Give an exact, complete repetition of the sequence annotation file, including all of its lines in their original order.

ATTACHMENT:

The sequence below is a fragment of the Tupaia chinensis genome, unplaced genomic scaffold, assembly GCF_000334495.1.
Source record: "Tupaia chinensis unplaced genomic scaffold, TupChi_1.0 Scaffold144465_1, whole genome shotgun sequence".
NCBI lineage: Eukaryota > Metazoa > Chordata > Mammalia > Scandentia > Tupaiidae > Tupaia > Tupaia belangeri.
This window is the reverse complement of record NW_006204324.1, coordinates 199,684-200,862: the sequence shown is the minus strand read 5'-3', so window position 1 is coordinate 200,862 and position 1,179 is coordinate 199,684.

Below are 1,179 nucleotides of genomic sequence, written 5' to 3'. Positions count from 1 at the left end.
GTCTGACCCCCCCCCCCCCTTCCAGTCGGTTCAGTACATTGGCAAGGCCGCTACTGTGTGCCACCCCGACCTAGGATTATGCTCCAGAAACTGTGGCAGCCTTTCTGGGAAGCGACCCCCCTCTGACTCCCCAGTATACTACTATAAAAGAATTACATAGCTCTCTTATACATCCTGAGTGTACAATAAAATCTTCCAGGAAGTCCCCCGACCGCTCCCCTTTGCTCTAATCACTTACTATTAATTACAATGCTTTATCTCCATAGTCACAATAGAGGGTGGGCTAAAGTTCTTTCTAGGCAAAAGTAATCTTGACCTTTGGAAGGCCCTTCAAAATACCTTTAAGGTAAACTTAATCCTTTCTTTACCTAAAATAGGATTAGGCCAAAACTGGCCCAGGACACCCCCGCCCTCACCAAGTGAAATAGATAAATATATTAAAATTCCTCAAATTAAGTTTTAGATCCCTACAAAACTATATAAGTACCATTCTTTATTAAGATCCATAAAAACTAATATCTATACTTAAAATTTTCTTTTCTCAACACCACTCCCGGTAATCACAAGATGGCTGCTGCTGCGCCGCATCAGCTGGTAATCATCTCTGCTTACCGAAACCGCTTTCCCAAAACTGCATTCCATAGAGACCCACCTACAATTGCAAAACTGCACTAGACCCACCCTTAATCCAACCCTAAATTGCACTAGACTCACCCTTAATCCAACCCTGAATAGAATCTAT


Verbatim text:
The sequence below is a fragment of the Tupaia chinensis genome, unplaced genomic scaffold, assembly GCF_000334495.1.
Source record: "Tupaia chinensis unplaced genomic scaffold, TupChi_1.0 Scaffold144465_1, whole genome shotgun sequence".
NCBI lineage: Eukaryota > Metazoa > Chordata > Mammalia > Scandentia > Tupaiidae > Tupaia > Tupaia belangeri.
This window is the reverse complement of record NW_006204324.1, coordinates 199,684-200,862: the sequence shown is the minus strand read 5'-3', so window position 1 is coordinate 200,862 and position 1,179 is coordinate 199,684.

Below are 1,179 nucleotides of genomic sequence, written 5' to 3'. Positions count from 1 at the left end.
GTCTGACCCCCCCCCCCCCTTCCAGTCGGTTCAGTACATTGGCAAGGCCGCTACTGTGTGCCACCCCGACCTAGGATTATGCTCCAGAAACTGTGGCAGCCTTTCTGGGAAGCGACCCCCCTCTGACTCCCCAGTATACTACTATAAAAGAATTACATAGCTCTCTTATACATCCTGAGTGTACAATAAAATCTTCCAGGAAGTCCCCCGACCGCTCCCCTTTGCTCTAATCACTTACTATTAATTACAATGCTTTATCTCCATAGTCACAATAGAGGGTGGGCTAAAGTTCTTTCTAGGCAAAAGTAATCTTGACCTTTGGAAGGCCCTTCAAAATACCTTTAAGGTAAACTTAATCCTTTCTTTACCTAAAATAGGATTAGGCCAAAACTGGCCCAGGACACCCCCGCCCTCACCAAGTGAAATAGATAAATATATTAAAATTCCTCAAATTAAGTTTTAGATCCCTACAAAACTATATAAGTACCATTCTTTATTAAGATCCATAAAAACTAATATCTATACTTAAAATTTTCTTTTCTCAACACCACTCCCGGTAATCACAAGATGGCTGCTGCTGCGCCGCATCAGCTGGTAATCATCTCTGCTTACCGAAACCGCTTTCCCAAAACTGCATTCCATAGAGACCCACCTACAATTGCAAAACTGCACTAGACCCACCCTTAATCCAACCCTAAATTGCACTAGACTCACCCTTAATCCAACCCTGAATAGAATCTAT